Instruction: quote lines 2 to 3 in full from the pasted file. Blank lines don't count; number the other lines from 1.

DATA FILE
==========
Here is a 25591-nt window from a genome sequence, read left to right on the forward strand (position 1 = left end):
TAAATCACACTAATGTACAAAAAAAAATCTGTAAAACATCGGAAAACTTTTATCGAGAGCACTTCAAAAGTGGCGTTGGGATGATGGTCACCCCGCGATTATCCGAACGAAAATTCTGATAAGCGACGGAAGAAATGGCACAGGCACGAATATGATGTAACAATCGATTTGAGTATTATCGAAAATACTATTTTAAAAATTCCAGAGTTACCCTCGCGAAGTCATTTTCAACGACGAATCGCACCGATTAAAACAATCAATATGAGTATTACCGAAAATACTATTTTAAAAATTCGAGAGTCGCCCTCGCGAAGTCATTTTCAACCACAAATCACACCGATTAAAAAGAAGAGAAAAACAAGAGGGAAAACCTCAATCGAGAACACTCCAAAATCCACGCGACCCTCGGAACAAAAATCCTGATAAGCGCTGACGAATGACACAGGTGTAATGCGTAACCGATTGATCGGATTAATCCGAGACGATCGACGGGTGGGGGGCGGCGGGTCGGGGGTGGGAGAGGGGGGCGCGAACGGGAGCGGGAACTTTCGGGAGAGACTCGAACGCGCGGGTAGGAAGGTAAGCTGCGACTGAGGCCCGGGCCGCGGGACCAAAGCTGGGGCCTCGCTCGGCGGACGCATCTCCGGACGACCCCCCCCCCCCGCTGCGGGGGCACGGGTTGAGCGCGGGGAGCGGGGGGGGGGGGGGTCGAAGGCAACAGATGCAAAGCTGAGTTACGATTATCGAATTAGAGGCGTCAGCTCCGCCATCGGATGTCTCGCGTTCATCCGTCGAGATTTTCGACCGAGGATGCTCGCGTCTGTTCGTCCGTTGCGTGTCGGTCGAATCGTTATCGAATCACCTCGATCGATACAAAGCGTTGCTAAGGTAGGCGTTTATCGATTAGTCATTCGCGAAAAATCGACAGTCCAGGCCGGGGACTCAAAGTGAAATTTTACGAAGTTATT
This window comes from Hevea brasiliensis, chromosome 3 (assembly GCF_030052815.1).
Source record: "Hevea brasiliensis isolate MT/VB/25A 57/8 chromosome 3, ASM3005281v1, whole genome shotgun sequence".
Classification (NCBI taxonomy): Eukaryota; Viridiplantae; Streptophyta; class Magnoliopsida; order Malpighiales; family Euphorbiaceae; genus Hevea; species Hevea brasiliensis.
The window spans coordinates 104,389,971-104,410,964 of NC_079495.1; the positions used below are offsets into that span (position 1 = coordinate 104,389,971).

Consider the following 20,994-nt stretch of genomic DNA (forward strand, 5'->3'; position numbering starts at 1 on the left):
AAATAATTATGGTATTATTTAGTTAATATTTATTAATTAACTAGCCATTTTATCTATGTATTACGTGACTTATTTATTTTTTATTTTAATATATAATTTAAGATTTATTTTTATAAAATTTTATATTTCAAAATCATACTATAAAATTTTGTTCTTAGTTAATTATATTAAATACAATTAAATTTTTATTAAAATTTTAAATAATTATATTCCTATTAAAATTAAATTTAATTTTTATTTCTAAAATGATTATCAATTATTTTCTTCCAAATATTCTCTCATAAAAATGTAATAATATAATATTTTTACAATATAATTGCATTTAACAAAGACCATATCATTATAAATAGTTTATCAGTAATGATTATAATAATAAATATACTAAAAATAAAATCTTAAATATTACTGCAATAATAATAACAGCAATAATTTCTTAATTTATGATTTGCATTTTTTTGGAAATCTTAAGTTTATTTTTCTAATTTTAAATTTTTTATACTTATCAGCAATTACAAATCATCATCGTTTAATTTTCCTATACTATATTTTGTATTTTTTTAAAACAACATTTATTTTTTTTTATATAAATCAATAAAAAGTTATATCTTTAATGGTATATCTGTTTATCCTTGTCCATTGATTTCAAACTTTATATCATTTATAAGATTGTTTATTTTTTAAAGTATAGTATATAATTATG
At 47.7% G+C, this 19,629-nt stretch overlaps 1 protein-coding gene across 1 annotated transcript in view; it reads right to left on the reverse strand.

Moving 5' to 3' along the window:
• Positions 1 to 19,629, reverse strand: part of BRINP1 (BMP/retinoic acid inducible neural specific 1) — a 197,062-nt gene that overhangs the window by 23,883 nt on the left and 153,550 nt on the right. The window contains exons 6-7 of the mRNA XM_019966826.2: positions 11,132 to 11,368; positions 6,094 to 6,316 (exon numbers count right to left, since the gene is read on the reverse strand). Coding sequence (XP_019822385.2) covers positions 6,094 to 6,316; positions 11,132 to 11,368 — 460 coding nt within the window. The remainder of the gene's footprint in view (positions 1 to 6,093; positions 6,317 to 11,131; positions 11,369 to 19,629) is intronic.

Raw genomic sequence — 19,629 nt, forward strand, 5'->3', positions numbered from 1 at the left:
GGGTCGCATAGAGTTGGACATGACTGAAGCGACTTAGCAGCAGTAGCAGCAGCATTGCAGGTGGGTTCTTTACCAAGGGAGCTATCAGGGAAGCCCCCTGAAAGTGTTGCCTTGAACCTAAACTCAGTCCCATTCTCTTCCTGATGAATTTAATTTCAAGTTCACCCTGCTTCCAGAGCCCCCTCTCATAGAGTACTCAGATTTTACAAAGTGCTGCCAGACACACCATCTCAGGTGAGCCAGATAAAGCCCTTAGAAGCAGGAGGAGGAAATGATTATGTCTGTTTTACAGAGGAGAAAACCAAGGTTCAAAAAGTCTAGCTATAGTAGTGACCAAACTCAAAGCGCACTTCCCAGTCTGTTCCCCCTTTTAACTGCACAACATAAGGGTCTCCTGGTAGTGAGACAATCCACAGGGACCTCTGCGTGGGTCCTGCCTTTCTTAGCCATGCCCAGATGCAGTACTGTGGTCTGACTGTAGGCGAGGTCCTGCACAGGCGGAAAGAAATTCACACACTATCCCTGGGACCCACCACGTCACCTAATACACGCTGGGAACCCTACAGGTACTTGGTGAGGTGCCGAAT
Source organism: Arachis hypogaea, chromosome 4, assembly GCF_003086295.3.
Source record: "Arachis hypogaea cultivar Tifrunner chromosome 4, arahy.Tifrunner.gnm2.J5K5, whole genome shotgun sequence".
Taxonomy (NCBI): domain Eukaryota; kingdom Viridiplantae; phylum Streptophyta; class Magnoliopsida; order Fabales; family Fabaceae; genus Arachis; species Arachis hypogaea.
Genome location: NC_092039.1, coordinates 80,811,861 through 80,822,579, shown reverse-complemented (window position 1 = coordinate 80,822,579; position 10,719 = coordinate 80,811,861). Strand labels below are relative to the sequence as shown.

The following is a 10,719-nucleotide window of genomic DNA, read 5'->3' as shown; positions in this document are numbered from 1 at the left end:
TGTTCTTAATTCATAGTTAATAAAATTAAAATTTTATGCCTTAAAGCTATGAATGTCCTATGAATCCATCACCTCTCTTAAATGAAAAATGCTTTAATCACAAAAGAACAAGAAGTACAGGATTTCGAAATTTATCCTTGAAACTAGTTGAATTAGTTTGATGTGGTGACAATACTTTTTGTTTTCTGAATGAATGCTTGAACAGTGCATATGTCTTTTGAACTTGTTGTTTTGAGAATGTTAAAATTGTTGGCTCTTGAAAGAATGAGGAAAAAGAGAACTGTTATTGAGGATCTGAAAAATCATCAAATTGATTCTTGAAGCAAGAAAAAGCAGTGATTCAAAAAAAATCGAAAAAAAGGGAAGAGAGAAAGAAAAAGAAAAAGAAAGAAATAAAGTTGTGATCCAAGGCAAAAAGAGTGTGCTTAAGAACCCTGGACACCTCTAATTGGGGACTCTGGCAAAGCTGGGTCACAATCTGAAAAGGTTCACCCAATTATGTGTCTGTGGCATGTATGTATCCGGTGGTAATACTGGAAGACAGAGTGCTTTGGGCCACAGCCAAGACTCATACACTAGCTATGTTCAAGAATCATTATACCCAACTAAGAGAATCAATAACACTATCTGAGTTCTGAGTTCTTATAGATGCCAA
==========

TAAATCACACTAATGTACAAAAAAAAATCTGTAAAACATCGGAAAACTTTTATCGAGAGCACTTCAAAAGTGGCGTTGGGATGATGGTCACCCCGCGATTATCCGAACGAAAATTCTGATAAGCGACGGAAGAAATGGCACAGGCACGAATATGATGTAACAATCGATTTGAGTATTATCGAAAATACTATTTTAAAAATTCCAGAGTTACCCTCGCGAAGTCATTTTCAACGACGAATCGCACCGATTAAAACAATCAATATGAGTATTACCGAAAATACTATTTTAAAAATTCGAGAGTCGCCCTCGCGAAGTCATTTTCAACCACAAATCACACCGATTAAAAAGAAGAGAAAAACAAGAGGGAAAACCTCAATCGAGAACACTCCAAAATCCACGCGACCCTCGGAACAAAAATCCTGATAAGCGCTGACGAATGACACAGGTGTAATGCGTAACCGATTGATCGGATTAATCCGAGACGATCGACGGGTGGGGGGCGGCGGGTCGGGGGTGGGAGAGGGGGGCGCGAACGGGAGCGGGAACTTTCGGGAGAGACTCGAACGCGCGGGTAGGAAGGTAAGCTGCGACTGAGGCCCGGGCCGCGGGACCAAAGCTGGGGCCTCGCTCGGCGGACGCATCTCCGGACGACCCCCCCCCCCCGCTGCGGGGGCACGGGTTGAGCGCGGGGAGCGGGGGGGGGGGGGGTCGAAGGCAACAGATGCAAAGCTGAGTTACGATTATCGAATTAGAGGCGTCAGCTCCGCCATCGGATGTCTCGCGTTCATCCGTCGAGATTTTCGACCGAGGATGCTCGCGTCTGTTCGTCCGTTGCGTGTCGGTCGAATCGTTATCGAATCACCTCGATCGATACAAAGCGTTGCTAAGGTAGGCGTTTATCGATTAGTCATTCGCGAAAAATCGACAGTCCAGGCCGGGGACTCAAAGTGAAATTTTACGAAGTTATT
This window comes from Hevea brasiliensis, chromosome 3 (assembly GCF_030052815.1).